Aerial view of a ziggurat, showing remains of carefully planned buildings surrounding the main area
Why have ziggurats?
Archaeologists suggest that worship of particular gods originated in the mountains to the north of Sumeria. When people settled in the flat plains around the Tigris and Euphrates, they simulated mountain worship by building earth mounds like the hills and mountains they had come from.
They then carried this practice with them as they spread throughout the Middle East – notably in ancient Canaan/Israel. This was the origin of the ‘high places’ that the priests of Yahweh hated.
Item 4 – The seal – ancient identity card
Impression from a clay seal showing the god Enki, from whom rivers of water flow
Abraham’s clan came from a society (ancient Mesopotamia) with a rigid social structure and sophisticated religious mythology.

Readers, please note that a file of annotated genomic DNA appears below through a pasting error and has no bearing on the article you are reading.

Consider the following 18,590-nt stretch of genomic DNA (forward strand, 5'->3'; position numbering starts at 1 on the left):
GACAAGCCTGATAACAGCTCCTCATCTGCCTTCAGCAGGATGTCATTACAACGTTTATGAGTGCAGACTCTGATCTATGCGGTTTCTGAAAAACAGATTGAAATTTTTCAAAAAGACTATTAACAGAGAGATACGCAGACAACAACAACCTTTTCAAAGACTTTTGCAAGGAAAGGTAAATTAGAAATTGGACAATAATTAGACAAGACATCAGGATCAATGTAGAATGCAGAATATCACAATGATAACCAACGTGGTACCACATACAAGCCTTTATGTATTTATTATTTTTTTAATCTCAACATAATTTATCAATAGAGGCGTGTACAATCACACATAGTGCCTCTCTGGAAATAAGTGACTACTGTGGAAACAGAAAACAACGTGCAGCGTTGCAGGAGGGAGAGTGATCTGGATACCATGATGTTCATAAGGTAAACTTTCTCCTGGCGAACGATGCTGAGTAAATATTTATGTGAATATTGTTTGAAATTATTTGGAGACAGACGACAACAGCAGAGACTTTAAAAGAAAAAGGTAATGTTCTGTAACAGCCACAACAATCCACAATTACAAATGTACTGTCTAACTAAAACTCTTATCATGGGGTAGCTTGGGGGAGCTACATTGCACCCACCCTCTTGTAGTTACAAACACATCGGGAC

But by the time that he left, this culture was in decline. Nevertheless, Abraham would certainly have been aware of the sacred stories of the Mesopotamians.
This seal shows the water god Enki, identified by the streams of water that gush from his upper body. It would once have been the prized possession of a high official or a monarch.
Abraham, as leader of his tribal group, would have had his own seal, and probably also a carved wooden staff with figures and signs representing tribal history.
His great-grandson Judah bartered his own seal and staff as a pledge of payment for the services of a prostitute, unaware that the prostitute was his daughter-in-law Tamar. See the story in Tamar, Bible Woman.
Given the importance of his seal and staff, this was an extraordinary gesture on Judah’s part.
Item 5 – Golden finial, Iran
Golden finial from Iran
This beaten gold finial from Iran (see right), which was probably the top of a ceremonial staff, has the face and horns of a ram.
Rams were notorious for their sexual appetite, and were probably sacrificed to encourage the forces of Nature to give abundant crops.
Abraham substituted a ram for his own son, as a sacrifice to Jahweh (see Genesis 22). This story has echoes of ancient practices: child sacrifice and worship of the fertility gods.
This is a possible route taken by Abraham and Sarah as they travelled from their native land, ‘Ur of the Chaldees’, to Canaan.